Comprehensive reform will probably not arrive during the first three months of 2010. So said Angelo Amador, executive director of immigration policy for the U.S. Chamber of Commerce. Amador spoke as part of a panel during the recent Dairy Business Association (DBA) conference in Madison.

There are at least two reasons for the likely delay, according to Amador. First, Sen. Edward Kennedy (D-Mass.) is no longer in the Senate. Kennedy was a champion for comprehensive immigration reform. And, with a replacement for Kennedy, plus other new faces in the Senate, “new ideas” are being presented, Amador explained. “So we have to start from scratch.”

A second reason for a delay is that the House and Senate must deal with other pressing matters, too. One of those is climate change legislation. It’s “pretty clear,” said Amador, that climate change will be the first issued addressed by Congress.

If the nation’s immigration laws are not reformed during the first three months of 2010, how about getting them changed by April? If an April or May deadline is not met, it’s not likely that much will happen during the summer, Amador told his DBA audience of dairy producers, many of whom rely on Hispanic labor.

During next summer, many in Congress will want to hit the campaign trail at home, since 2010 is an election year.

Even if no meaningful reform of immigration laws takes place next year, the issue will still generate a lot of activity, said Tamar Jacoby, president and chief executive officer of ImmigrationWorks USA, a federation of employers.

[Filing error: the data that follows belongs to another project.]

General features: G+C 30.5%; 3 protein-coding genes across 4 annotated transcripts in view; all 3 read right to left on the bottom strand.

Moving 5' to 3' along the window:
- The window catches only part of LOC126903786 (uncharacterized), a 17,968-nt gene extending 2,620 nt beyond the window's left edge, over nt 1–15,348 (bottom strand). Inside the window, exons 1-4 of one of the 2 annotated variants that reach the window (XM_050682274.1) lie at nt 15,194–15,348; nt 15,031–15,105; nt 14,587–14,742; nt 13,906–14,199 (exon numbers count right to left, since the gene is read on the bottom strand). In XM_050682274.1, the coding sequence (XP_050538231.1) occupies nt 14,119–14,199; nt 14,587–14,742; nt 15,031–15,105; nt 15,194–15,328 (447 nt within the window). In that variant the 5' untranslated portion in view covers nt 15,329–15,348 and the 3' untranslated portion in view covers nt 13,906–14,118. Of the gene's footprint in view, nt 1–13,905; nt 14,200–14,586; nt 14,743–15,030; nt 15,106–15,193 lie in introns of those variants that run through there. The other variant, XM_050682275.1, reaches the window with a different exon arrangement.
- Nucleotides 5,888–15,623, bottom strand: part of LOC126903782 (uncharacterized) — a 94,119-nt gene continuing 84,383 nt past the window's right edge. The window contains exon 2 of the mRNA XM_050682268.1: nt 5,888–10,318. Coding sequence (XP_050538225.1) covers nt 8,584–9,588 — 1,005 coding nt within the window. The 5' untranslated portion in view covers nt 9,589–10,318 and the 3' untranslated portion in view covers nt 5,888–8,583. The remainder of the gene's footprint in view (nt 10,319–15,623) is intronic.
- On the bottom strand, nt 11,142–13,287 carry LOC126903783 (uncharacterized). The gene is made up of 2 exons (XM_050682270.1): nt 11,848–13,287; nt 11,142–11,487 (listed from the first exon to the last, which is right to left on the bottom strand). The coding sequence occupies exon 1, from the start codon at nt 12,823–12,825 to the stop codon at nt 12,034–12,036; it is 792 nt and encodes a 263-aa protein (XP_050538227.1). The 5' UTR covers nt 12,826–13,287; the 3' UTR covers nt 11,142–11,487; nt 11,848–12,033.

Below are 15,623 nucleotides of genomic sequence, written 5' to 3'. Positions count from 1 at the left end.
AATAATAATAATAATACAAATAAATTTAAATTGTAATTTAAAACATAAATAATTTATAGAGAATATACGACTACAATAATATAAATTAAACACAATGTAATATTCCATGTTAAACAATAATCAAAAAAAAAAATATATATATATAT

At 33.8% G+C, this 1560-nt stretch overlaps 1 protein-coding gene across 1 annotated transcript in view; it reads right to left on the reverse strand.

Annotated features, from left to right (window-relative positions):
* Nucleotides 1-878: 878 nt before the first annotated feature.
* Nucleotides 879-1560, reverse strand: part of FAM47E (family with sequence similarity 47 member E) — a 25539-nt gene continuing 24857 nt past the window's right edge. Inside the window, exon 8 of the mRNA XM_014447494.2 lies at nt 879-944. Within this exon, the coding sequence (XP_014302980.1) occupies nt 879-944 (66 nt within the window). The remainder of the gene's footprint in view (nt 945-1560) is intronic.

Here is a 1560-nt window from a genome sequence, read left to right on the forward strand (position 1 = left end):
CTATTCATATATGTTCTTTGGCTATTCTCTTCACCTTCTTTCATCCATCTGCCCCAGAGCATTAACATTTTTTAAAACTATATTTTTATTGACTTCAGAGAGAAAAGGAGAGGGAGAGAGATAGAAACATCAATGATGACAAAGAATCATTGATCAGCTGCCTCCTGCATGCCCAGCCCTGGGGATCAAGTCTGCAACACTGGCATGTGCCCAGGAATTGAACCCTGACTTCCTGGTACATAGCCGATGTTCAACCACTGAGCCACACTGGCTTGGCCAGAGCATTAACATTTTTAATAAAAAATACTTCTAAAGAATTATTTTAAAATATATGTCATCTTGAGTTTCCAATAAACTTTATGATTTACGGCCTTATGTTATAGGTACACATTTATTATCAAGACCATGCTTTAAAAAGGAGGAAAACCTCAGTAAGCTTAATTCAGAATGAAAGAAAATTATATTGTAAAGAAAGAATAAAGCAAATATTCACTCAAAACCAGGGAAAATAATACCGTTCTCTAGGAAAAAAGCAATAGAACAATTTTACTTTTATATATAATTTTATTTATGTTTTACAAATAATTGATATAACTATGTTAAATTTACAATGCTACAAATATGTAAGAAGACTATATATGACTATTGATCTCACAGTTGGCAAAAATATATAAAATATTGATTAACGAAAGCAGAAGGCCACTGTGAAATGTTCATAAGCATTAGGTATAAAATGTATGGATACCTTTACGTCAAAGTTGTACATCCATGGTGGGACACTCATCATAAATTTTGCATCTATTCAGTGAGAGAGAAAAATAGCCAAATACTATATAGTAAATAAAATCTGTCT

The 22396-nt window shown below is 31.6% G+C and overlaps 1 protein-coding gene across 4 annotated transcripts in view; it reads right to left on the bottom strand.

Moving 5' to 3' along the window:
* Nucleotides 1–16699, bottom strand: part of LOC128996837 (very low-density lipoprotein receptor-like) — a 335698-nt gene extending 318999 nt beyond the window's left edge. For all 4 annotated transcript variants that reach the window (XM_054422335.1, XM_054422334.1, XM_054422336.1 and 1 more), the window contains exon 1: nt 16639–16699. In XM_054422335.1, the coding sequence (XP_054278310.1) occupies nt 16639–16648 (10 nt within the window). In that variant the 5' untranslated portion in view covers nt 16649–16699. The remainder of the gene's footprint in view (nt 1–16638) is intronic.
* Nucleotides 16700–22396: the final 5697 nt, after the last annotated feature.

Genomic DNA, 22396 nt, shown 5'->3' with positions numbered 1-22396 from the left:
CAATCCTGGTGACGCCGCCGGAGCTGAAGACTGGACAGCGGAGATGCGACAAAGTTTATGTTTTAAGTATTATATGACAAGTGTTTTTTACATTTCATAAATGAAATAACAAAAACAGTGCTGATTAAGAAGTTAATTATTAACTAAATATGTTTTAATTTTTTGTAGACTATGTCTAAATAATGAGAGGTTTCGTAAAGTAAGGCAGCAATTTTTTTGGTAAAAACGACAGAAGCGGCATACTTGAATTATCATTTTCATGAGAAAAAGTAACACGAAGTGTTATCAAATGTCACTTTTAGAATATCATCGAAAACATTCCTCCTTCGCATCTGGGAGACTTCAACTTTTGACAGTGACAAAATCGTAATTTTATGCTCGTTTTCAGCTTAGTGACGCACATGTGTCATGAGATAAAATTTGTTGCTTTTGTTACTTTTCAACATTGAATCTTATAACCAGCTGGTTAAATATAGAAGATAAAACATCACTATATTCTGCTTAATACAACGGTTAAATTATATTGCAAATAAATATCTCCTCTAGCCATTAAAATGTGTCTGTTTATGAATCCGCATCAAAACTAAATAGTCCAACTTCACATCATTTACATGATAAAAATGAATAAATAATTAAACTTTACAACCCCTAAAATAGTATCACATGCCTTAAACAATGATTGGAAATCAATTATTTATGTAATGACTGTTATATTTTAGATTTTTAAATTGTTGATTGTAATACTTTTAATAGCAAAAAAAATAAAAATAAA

“…The dynamic to watch,” she said, is “…between the President and Congress.” President Obama needs to “at least look like” he and his fellow Democrats are working on immigration reform, she explained. That’s because the Democratic Party has a large base of Latino voters who want immigration laws altered.

“The problem is, in Congress, nobody really wants to do it” (immigration reform), Jacoby remarked. However, to please voters in their home districts, politicians want to “look like” they’re “pushing” on the issue, she added.

Making immigration reform even tougher to accomplish is the fact that partisan politics is involved. Jacoby said the Republicans “don’t want to give him (President Obama) a big victory.”

Because of those conflicting forces, the nation could end up with a “piecemeal” answer, Jacoby continued. That could come as legislation that grants amnesty to workers who are in the U.S. illegally, but does nothing to make a reliable supply of foreign labor available to segments of the economy — like agriculture — that need it most, she indicated.

If piecemeal legislation doesn’t pass, either, two other scenarios could play out, Jacoby said. The first such scenario n and the worst one, according to Jacoby – has immigration reform turning into an all-out “politicized battle.” The second scenario is that Congress could simply decide to do nothing to address the problem. “Congress is uncertain,” Jacoby remarked. That uncertainty could yield legislation that employers do not like, she warned.

Agriculture and other industries need a “pipeline” that allows immigrant workers to enter the U.S. legally, Jacoby said. Such a pipeline is the “most important” aspect of any immigration reform law, she emphasized.

Businesses need to become more involved in the dialogue, Jacoby asserted. Dairy farmers, restaurateurs, and construction company owners all need to tell members of Congress how much they “need immigrants,” she said.